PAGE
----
One of the areas that most needs attention is the city's crumbled healthcare infrastructure. The recent news that storm-wrecked hospitals in New Orleans prompted an historic number of LSU medical-school spring graduates to leave Louisiana for residency training is the latest in a string of disappointments for our health-care community.
We must develop a system that can keep and support local talent. Let's start by rebuilding the city's oldest and most beloved health-care provider: The Medical Center of Louisiana at New Orleans (MCLNO).
Why rebuild the Charity Hospital system? Because we owe it to the thousands of people it serves throughout its network, many of whom have nowhere else to turn. According to a report from the Henry J. Kaiser Family Foundation, before Katrina, MCLNO was responsible for 14 percent of the entire city's hospital admissions, 19 percent of its births and 23 percent of all emergency-room visits. Those it served were predominately poor, with 85 percent earning less than $20,000 a year.
We can't bring New Orleans back until we restore and improve its health-care infrastructure.
As a longtime businessperson in this region, health care in New Orleans has become very personal to me. And you better believe it's personal to residents of this city. That's why I'm proud that my company is donating $1 million to MCLNO, which will help rebuild and expand New Orleans' much-needed health network. Through smart planning, commitment, and investment from all businesses, we can begin to create a health-care delivery system, with MCLNO at its heart, that will pump new life into rebuilding this great city. Business must be a part of the solution.
These next six months will be critical to the long-term survival of this region. We've got the motivation, the momentum and the preliminary funding to move ahead.
Let's work together to build a better-than-ever health care system in New Orleans. And let's start with the MCLNO.
Director, AstraZeneca's S.E. Business Center
Peace in Church, Please
Fear and paranoia. There's enough of it floating around our beleaguered city these days without inventing more out of whole cloth. But the men of the whole cloth -- Fr. Michael Jacques and Fr. William Maestri -- came into our church on Sunday, March 26, and did just that. They came with 10 armed, out-of-uniform police officers and 35 parishioners from St. Peter Claver Parish to consummate their hostile take-over of St. Augustine Church and Parish. They left after silent marchers carried cardboard signs down the aisle expressing support for our church and our pastor-in-exile, Fr. Jerome LeDoux. Maestri said he and Jacques felt threatened when the congregation clapped and sang. Afterwards they made up something about desecration of the altar. But no one went near the altar except them. The archdiosecesan goon squad -- that was the desecration.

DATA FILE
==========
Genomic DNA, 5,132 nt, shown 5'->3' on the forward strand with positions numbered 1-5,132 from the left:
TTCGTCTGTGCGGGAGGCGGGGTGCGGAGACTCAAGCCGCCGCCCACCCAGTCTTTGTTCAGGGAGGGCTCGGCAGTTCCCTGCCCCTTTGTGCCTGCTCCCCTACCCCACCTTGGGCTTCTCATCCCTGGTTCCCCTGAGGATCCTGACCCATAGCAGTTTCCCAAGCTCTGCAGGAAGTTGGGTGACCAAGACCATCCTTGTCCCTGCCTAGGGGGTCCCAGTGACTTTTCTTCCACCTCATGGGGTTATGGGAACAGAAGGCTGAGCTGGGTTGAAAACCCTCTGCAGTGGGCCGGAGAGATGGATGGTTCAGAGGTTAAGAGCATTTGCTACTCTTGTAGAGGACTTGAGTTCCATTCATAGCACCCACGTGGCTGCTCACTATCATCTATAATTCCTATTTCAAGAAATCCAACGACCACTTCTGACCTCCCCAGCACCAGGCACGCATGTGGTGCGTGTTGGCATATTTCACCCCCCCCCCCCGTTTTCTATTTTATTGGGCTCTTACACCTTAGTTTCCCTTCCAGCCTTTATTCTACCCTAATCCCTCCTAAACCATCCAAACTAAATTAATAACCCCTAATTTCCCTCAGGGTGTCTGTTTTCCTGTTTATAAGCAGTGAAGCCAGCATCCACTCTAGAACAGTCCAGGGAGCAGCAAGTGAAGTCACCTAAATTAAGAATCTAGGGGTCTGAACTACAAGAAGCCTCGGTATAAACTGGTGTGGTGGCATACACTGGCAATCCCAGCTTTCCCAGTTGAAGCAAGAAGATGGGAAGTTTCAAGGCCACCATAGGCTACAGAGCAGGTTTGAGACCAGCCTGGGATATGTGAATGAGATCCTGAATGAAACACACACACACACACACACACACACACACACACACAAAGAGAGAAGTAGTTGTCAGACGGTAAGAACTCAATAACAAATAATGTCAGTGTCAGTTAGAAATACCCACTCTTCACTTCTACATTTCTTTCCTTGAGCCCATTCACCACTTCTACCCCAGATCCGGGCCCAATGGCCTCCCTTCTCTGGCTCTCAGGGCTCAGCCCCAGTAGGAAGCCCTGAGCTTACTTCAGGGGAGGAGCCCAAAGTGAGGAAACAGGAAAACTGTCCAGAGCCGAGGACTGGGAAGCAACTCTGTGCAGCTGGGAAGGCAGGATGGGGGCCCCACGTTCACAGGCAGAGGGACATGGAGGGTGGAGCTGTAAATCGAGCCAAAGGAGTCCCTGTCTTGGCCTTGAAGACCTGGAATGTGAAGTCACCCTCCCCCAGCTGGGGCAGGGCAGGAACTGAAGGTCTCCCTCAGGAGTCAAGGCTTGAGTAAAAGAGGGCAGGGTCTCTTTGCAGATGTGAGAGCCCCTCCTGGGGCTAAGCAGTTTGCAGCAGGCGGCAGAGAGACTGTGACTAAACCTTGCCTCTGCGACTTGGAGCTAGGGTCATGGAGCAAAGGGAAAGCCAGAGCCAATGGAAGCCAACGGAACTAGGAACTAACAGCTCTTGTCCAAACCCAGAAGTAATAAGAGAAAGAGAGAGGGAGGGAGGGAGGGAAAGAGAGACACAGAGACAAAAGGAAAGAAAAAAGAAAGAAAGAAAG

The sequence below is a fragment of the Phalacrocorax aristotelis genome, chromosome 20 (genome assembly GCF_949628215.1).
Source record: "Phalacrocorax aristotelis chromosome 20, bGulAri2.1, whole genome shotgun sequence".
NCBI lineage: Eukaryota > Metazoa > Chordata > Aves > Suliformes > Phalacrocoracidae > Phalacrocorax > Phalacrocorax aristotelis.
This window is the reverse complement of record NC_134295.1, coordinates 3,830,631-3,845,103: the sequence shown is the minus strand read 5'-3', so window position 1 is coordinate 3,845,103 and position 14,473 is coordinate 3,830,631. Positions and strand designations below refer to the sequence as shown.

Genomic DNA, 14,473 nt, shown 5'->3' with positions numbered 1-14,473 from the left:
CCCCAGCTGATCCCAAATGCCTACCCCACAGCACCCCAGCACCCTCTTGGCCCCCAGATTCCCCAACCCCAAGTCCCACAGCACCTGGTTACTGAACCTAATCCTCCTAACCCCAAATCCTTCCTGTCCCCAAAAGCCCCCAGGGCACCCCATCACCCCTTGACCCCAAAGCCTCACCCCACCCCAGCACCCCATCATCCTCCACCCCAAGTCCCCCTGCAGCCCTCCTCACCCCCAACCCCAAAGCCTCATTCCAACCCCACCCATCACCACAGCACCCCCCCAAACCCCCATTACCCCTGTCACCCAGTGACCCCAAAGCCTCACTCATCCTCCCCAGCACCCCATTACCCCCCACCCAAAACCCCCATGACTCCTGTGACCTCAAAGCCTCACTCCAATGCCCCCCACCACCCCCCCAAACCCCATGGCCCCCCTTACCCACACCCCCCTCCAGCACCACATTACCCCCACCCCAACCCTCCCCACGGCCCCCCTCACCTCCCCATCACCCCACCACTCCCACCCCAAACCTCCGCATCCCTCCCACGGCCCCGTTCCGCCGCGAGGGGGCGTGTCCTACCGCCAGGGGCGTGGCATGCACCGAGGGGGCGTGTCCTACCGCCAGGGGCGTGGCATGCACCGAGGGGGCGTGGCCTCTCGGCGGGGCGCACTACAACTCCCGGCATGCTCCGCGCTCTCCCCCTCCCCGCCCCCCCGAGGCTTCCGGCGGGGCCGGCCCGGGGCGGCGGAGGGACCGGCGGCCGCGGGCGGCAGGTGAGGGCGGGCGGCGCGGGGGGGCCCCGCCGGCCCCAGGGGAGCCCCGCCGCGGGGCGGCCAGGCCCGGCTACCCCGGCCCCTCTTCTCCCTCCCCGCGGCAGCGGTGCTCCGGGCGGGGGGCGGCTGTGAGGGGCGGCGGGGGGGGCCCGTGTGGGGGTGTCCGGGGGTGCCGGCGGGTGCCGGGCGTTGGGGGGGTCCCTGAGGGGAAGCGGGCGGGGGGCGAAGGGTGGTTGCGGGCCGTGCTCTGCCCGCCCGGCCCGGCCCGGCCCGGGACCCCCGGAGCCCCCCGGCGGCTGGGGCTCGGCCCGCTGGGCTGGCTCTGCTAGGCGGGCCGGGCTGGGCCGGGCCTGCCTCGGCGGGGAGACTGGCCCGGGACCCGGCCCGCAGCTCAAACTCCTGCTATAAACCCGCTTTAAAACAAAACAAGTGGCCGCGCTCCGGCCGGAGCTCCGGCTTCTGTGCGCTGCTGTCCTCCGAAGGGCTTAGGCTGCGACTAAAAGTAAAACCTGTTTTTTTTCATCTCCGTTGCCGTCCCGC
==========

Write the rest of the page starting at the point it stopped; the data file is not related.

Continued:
Maestri said he feared the demonstrators would break his car windows. Even though this parish is all about peace and love, I do believe he was telling the truth -- that he really does have that fear. Sad for a man of God, when all the angels who pop up to counsel people in the Bible say to fear not.
The angelic advice is sensible, too, because fear can create violence.
Fear and paranoia. They are the devil's tools. And we don't need to be giving the devil an assist these days, especially not in church.
Pull Our Weight
What part of "we can't support these freeloaders anymore" do you not understand? ("No Welcome Mat?", Commentary, Feb. 28). You yourself say, "Sure, New Orleans' fragile social, economic and health-care infrastructure can't stand any more stress." But enough of that pesky real-world reality. You are intent on pushing your pie-in-the-sky concept of compassions, to bring back every single public-housing tenant whether they worked before the storm or not, no matter the damage it does to us. People who don't work generally turn to crime to support themselves.
City Council President Oliver Thomas is not at all inconsistent in advocating a return of all parts of the city, without a return of every single resident, if that resident is only looking to consume resources that this city no longer can provide. That is why we need to encourage only self-sufficient working people to return.
Congress will not provide us with any more funding if we plan to restore failed public-housing projects. With only about one-half of 1 percent of the U.S. in this metro area, we can't beg Congress to pay our bills forever. But that's the direction we're headed if we bring back people who want to ride in the wagon instead of help pull it.